Could crowdfunding work for entrepreneurs who need capital for their private startup and are willing to sell a stake in it to the masses? Congress seems to think so.

Charities and artists successfully raise money for their causes via crowdfunding, a method of soliciting hundreds or thousands of small donations over the Internet.

Could it work for entrepreneurs who need capital for their startup and are willing to sell a stake in it to the masses?

Congress seems to think so. The bipartisan Jumpstart Our Business Startups — or JOBS — Act loosens restrictions so business can more easily raise capital and, it's hoped, create jobs. As part of the legislation signed into law this month, entrepreneurs will be able to sell securities through crowdfunding.

"People are excited about the small guy getting access to some capital and starting their own companies," says Sanjay Shirodkar, a lawyer with DLA Piper in Baltimore and former special counsel with the Securities and Exchange Commission.

But from the investor side of things, it's difficult not to think of this as a train wreck waiting to happen. The law allows people to invest thousands of dollars annually in startups without all the usual protections.

No question, fraud will occur. If con artists can send you emails that look as if they come from your bank, they will be able to set up counterfeit sites that appear to belong to authentic groups raising capital. Crowdfunding could turn into crowdfleecing.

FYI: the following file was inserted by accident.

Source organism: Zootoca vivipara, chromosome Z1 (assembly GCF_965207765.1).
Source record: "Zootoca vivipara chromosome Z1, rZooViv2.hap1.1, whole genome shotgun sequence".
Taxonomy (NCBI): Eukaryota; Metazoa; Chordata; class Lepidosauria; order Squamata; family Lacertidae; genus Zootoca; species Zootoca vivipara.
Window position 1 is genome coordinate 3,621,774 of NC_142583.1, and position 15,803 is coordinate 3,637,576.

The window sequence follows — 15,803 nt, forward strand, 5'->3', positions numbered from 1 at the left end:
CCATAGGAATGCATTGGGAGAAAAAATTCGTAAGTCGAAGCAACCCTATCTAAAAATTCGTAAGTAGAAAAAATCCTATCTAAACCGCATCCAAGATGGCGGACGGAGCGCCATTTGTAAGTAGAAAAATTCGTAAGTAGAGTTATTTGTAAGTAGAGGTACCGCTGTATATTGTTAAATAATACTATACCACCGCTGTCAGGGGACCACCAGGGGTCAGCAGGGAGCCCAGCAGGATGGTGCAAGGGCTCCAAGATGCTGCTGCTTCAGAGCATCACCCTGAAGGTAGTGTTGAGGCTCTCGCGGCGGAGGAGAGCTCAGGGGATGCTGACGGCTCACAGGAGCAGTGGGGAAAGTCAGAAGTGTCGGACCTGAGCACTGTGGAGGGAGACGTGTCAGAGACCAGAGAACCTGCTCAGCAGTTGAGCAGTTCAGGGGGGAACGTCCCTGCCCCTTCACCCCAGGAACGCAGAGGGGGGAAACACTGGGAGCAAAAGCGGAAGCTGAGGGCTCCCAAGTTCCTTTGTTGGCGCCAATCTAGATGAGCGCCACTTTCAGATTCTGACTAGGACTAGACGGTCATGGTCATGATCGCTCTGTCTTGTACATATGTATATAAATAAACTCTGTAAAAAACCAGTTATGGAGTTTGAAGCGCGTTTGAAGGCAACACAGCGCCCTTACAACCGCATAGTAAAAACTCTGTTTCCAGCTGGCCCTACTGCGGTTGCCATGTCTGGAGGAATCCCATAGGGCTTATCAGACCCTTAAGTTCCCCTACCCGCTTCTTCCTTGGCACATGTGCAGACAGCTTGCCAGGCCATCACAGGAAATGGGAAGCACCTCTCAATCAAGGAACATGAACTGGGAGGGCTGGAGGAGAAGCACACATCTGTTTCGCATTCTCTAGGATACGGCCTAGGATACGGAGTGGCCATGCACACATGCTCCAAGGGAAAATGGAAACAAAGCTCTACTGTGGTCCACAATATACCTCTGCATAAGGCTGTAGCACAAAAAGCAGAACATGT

And even in legitimate transactions, many investors are likely to be disappointed.

"Everybody seems to look at this as a fantastic opportunity to get in on the ground floor of the next Facebook," says Michael Kitces, director of research for Pinnacle Advisory Group in Columbia. "And the reality is that's not how 99.9 percent of startups turn out."

The mechanics of investor crowdfunding are still being worked out. The SEC has about nine months to write regulations.

What's known so far: Entrepreneurs will be able to raise up to $1 million annually by selling securities in their private ventures.

The law restricts how much individuals can invest — and potentially lose — each year.

Those with annual income or net worth under $100,000 can invest whichever amount is higher: $2,000 or 5 percent of income or net worth. Wealthier individuals can invest up to 10 percent of income or net worth, but no more than $100,000.

The securities must be sold through intermediaries — brokers or a new creation called "funding portals" — that will register with the SEC.

These middlemen are supposed to insure that investors don't go over their investment limits. They also must make sure that investors review the educational materials and understand they could lose their entire investment.

Investors will get basic details about the startup, such as the address, names of directors and officers, a description of the business, the price of the securities and how the proceeds will be used.

But how much financial information they receive beyond that depends on how much money is being raised. For example, when raising $100,000 or less, the company must supply its most recent tax return and a financial statement that the top executive promises is true. If raising more than $500,000, the company must provide audited financial statements.

Investors will have to hold onto their securities for at least a year. It's unclear how they will be able to sell their stake after that — or if anyone will want to buy it.

"That's the great unknown. What might develop down the road is a market for privately traded securities," Shirodkar says. If so, he adds, investors don't have to buy just publicly traded stock.